Whether they are called 20 minute neighbourhoods, 15 minute places, walkable neighbourhoods or places of small distances, living locally with easy access to most of the facilities and activities we need on a daily basis is something that can benefit everyone.
However, 20 minute neighbourhoods are not simply about accessing amenities. They can have real benefits for health, the environment and the local economy. They can help to reduce car use, encouraging people to walk, wheel and cycle more, provide easy access to green spaces and help to build connections and a positive sense of community and belonging. A 20 minute neighbourhood is a place where people want and can afford to live so, importantly, affordable housing must be part of it.
Many existing places will already operate as 20 minute neighbourhoods, some may need some changes to harness the benefits of the concept. New and emerging places will require careful planning and consideration of the many assets and interconnections required by a community to deliver 20 minute neighbourhoods.
But these are all places that are 'liveable'; places where the environment improves the quality of life and provides us with a layer of resilience against challenges, be that a pandemic, the climate crisis, poverty or isolation and loneliness.
Characteristics of 20 minute neighbourhoods
Each place is different, with its own communities, characteristics, history, aspirations and challenges for the future.
The characteristics of 20 minute neighbourhoods across Scotland's villages, towns and cities will differ depending on their circumstances. For example, remote, rural and island communities may have infrastructure spread over larger areas. Although access to services and facilities in these instances might not be achievable within a 20 minute walk, the principles of creating connected, attractive places where the environment supports a high quality of life are still relevant.
Whatever the context, 20 Minute Neighbourhoods are an opportunity to rethink how housing, services, city, town or village centres can support new ways of working, homeworking and community hubs, reducing demand for motorised travel and getting more people walking, wheeling and cycling.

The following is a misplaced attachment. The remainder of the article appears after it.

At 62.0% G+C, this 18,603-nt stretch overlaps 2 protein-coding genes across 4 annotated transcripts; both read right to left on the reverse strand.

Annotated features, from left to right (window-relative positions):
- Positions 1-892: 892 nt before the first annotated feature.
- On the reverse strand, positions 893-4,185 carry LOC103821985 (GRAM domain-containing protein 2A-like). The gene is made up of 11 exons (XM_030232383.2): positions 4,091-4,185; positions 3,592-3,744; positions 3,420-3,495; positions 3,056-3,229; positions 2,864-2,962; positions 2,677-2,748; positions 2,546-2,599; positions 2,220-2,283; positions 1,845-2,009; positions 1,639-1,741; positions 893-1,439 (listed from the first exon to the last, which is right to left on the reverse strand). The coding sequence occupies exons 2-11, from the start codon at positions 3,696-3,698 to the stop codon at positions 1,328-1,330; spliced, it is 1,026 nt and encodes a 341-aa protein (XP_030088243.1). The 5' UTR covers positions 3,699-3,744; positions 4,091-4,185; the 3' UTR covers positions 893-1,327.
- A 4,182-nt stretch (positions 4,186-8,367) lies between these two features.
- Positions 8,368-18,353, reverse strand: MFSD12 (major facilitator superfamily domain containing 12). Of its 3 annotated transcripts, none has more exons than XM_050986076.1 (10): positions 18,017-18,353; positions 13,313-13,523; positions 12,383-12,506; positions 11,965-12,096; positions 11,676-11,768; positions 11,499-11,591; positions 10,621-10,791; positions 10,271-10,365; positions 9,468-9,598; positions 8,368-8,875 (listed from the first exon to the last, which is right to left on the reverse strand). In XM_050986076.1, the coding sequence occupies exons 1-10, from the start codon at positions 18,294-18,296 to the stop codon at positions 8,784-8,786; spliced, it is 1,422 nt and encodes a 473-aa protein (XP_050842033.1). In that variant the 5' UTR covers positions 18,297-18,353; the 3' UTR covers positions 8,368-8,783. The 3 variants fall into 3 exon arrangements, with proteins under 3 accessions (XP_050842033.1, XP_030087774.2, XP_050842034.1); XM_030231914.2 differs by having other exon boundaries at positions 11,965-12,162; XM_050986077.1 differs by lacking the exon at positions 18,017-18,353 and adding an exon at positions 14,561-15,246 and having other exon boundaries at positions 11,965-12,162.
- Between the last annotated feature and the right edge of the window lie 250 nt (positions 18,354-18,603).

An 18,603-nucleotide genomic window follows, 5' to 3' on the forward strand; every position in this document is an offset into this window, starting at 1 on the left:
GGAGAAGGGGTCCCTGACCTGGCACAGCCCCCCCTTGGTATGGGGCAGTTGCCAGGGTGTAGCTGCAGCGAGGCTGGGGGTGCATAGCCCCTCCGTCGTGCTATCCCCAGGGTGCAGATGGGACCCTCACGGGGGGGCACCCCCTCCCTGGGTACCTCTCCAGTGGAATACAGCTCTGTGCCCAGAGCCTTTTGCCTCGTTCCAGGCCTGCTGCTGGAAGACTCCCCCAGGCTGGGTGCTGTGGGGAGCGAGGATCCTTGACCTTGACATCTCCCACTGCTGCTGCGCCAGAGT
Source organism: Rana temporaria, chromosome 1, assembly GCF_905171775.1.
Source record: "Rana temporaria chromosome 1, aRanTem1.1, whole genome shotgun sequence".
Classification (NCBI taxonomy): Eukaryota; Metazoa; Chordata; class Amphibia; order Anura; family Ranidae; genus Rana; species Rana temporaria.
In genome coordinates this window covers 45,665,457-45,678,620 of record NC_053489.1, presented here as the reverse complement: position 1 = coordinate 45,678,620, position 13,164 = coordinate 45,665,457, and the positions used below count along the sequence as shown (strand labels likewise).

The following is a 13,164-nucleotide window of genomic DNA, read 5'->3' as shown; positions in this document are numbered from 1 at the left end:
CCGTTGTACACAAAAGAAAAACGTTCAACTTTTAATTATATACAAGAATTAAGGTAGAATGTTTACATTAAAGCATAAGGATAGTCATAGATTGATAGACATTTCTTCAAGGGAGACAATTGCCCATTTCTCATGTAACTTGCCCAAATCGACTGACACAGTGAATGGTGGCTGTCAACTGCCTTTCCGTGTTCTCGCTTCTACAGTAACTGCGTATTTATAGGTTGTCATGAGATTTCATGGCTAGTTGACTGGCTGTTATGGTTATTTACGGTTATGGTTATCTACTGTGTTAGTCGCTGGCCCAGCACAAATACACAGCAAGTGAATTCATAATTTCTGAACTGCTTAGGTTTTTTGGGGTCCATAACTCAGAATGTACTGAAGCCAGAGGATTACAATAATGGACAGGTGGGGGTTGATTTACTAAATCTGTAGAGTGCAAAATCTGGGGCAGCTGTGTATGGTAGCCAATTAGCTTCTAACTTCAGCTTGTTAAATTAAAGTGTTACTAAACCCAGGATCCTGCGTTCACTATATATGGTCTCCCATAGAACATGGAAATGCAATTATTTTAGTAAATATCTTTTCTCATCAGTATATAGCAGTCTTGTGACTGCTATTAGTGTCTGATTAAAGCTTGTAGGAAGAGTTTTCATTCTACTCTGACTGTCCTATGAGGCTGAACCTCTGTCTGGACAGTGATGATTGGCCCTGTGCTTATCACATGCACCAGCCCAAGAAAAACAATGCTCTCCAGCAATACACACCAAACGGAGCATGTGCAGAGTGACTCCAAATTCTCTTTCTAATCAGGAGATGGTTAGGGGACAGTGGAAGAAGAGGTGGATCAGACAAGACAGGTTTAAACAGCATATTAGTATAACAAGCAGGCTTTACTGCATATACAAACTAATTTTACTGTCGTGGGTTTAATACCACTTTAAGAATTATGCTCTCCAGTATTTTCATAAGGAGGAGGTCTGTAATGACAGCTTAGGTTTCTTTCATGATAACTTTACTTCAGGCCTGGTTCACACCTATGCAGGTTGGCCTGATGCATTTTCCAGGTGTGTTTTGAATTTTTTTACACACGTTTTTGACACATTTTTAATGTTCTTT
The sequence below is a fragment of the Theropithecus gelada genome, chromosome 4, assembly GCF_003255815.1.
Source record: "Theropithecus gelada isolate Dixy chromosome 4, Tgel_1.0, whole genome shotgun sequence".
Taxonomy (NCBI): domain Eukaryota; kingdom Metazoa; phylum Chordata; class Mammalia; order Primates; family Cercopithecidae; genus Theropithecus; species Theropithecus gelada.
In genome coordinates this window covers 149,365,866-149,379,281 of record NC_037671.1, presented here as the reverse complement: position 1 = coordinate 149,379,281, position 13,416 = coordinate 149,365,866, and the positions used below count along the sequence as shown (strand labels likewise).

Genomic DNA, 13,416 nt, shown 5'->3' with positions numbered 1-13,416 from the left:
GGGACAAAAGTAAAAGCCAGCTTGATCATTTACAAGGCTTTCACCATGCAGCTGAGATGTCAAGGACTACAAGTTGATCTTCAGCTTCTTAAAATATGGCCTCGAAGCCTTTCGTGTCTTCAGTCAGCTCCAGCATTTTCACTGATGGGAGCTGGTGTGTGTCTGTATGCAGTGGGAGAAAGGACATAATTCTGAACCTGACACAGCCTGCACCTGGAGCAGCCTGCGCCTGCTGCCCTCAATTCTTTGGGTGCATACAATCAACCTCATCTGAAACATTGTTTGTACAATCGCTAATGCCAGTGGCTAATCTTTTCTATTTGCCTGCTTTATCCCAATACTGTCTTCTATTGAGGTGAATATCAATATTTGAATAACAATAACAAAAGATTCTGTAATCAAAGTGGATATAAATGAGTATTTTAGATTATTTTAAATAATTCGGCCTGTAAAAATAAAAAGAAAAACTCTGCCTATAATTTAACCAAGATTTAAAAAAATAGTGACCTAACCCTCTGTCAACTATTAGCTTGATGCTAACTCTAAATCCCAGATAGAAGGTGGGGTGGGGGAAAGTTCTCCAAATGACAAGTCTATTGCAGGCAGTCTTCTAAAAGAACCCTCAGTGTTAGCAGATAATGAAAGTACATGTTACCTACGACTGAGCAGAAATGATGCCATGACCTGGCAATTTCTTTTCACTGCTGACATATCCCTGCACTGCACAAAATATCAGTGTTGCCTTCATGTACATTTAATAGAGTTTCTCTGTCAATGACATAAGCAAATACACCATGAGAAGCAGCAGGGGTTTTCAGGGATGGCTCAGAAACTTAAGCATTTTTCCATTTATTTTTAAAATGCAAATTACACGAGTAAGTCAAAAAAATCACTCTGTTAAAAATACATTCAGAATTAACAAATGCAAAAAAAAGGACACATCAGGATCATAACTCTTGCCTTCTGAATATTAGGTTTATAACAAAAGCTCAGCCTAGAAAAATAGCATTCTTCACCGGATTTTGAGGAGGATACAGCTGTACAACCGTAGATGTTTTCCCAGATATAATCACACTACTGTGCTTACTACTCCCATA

A 20 minute neighbourhood is not a tick box exercise and there is no formula or rigid set of requirements. However, there are certain characteristics that help help embed the 20 minute neighbourhood approach.
Generally, the characteristics of a 20 minute neighbourhoods will include:
- a safe, accessible, and well connected movement network for pedestrians and cyclists
- high-quality public spaces, streets and open space
- good access to services that support local living
- a variety of housing types, of different sizes, levels of affordability and tenure, that supports diversity, the ability to age in place, and housing densities and that can support local services
- inclusive and easy access to public transport that caters for different needs, connecting people to jobs and other services further afield
- high quality green spaces for people to enjoy and opportunities for local food production
- thriving local economies with employment and opportunities for community wealth building
- good digital connectivity to enable flexible working, business opportunities, and remote access to public services
- formal and informal play spaces for children
- community participation and local engagement opportunities
Delivering 20 minute neighbourhoods involves an understanding of the opportunities and challenges in a particular place. It requires decisions that make the best use of redundant and vacant land and buildings and retaining, re-using and retrofitting buildings.
It's important to understand that 20 minute neighbourhoods are not 'islands' nor are they the only consideration in planning places and services. They need to enjoy good quality, sustainable connections to the wider environment as part of a network of distinctive places, each with their own offer, requirements, and identity.
20 minute neighbourhoods can support the transformative social and economic change that will be needed to tackle some of the key challenges we face around climate, health, green recovery and the resilience of our communities.
Tackling the climate crisis
Transport is the largest contributor to emissions in Scotland. It accounted for 35.6% of Scotland’s total greenhouse gas emissions in 2018 and almost 40% of those emissions came from car journeys - the highest emitting mode of transport.
Reducing the need to travel has obvious benefits for the climate and The Scottish Government Update to the Climate Change Plan sets out a commitment to reduce car kilometres by 20% by 2032, with sustainable transport the instinctive first choice for people.